Enter: mesh networks.
Many believe the internet to be one network which connects millions of computers around the world. But, in fact, the internet is a network of networks. Today, there are an estimated 40,000 different networks, closely interconnected, which make up what we know as the internet. The good news is that there is nothing that can stop us from launching our own internet network. The most commonly known alternative internet networks are Intranets. An intranet is a local network used to facilitate communication within a specific group of people, allowing for the controlled access of information. Intranets are usually reachable via Local Area Network (LAN) cables, or via the broader internet through Virtual Private Network (VPN) tunnels. The problem; without physical access to Intranet servers and no connection to the broader internet, Intranets become unreachable.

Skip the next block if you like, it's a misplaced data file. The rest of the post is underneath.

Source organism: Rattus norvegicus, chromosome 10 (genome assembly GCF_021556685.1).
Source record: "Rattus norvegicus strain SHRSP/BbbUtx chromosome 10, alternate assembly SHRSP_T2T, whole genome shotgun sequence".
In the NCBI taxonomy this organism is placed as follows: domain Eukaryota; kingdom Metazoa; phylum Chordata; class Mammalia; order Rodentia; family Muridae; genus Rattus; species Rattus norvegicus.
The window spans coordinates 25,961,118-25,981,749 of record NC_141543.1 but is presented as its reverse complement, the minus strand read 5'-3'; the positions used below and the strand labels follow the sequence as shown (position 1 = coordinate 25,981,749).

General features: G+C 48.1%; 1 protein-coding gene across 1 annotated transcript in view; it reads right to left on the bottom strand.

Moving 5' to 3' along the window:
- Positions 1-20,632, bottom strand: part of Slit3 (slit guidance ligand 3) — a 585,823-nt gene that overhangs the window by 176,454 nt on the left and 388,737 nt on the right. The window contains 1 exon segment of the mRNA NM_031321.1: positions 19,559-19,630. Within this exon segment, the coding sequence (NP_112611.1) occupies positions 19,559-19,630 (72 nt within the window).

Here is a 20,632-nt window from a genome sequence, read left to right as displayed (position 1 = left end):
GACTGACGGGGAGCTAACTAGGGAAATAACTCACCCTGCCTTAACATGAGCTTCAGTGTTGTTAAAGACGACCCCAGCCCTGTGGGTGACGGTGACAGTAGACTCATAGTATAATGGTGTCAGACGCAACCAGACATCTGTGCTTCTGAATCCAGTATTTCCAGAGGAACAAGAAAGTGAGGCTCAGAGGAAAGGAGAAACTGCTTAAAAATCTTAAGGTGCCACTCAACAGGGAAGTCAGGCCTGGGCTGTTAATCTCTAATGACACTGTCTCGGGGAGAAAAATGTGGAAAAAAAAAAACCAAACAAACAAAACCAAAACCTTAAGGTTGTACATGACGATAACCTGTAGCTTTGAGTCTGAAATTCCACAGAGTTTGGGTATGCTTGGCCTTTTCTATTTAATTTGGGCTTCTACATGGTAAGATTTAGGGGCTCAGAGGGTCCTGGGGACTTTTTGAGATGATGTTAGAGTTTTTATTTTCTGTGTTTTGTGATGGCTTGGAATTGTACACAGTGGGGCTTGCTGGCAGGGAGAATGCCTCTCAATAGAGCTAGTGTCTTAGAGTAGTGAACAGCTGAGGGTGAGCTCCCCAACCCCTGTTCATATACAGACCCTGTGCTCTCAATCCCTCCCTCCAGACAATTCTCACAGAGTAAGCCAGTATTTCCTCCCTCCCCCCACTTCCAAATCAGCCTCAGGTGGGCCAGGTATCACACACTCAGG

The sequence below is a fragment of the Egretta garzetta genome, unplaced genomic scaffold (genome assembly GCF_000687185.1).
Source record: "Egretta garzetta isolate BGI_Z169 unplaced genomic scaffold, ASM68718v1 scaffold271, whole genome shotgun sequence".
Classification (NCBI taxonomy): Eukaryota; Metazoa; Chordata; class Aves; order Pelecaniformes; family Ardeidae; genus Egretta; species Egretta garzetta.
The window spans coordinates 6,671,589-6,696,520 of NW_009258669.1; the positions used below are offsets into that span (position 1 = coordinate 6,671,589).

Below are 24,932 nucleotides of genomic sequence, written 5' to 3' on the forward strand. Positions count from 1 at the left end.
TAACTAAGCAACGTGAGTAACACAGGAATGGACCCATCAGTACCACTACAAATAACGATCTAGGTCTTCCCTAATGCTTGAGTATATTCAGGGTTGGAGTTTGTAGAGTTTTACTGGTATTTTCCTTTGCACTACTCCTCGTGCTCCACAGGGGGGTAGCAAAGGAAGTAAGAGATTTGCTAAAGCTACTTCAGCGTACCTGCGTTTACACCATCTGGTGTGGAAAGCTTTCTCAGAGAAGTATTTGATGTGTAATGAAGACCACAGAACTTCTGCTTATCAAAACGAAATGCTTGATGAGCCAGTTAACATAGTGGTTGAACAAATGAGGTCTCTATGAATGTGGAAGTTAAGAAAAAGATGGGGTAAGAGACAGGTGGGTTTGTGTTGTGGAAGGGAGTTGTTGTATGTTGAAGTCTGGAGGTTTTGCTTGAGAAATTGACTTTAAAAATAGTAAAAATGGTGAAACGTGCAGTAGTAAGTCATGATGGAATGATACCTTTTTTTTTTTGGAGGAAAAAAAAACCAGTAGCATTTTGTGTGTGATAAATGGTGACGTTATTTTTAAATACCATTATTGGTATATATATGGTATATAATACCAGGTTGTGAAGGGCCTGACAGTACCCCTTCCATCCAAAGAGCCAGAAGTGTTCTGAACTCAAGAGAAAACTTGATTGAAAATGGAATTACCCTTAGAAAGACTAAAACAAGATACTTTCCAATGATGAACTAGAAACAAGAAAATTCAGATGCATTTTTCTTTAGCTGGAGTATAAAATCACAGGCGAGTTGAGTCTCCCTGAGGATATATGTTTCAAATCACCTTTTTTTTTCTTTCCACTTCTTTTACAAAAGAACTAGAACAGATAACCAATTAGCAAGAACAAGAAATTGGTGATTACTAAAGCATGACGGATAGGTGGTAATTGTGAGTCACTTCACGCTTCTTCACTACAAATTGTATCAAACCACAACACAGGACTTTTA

A mesh network is a form of Intranet in which every node in the network acts as a relay for information. If Alice wants to send a message to Carol, but has no direct connection due to being physically out of reach, Bob can relay the message between them. On a broader scale, when Alice wants to send a message to Zach, their message can be relayed via Bob, Carol, David, Eric and so on and so forth, until the message to be sent has reached its destined recipient.
In times of social unrest and government crackdowns, mesh networks offer a lifeline to uphold communication. During pro-democracy protests in Hong Kong in 2014 and 2019, protesters turned to mesh networking alternatives to send and receive messages with the Android and iOS apps Firechat and Bridgefy to circumvent possible internet shutdowns. Building connections via Bluetooth, messages are relayed via each participant in the network. Meshing via Bluetooth has its issues, as most apps do not encrypt traffic; a problem which the mobile app Briar is aiming to solve. Another issue is battery usage. Bluetooth is extremely power hungry, making usage unfit for regions where electricity is difficult or expensive to come by.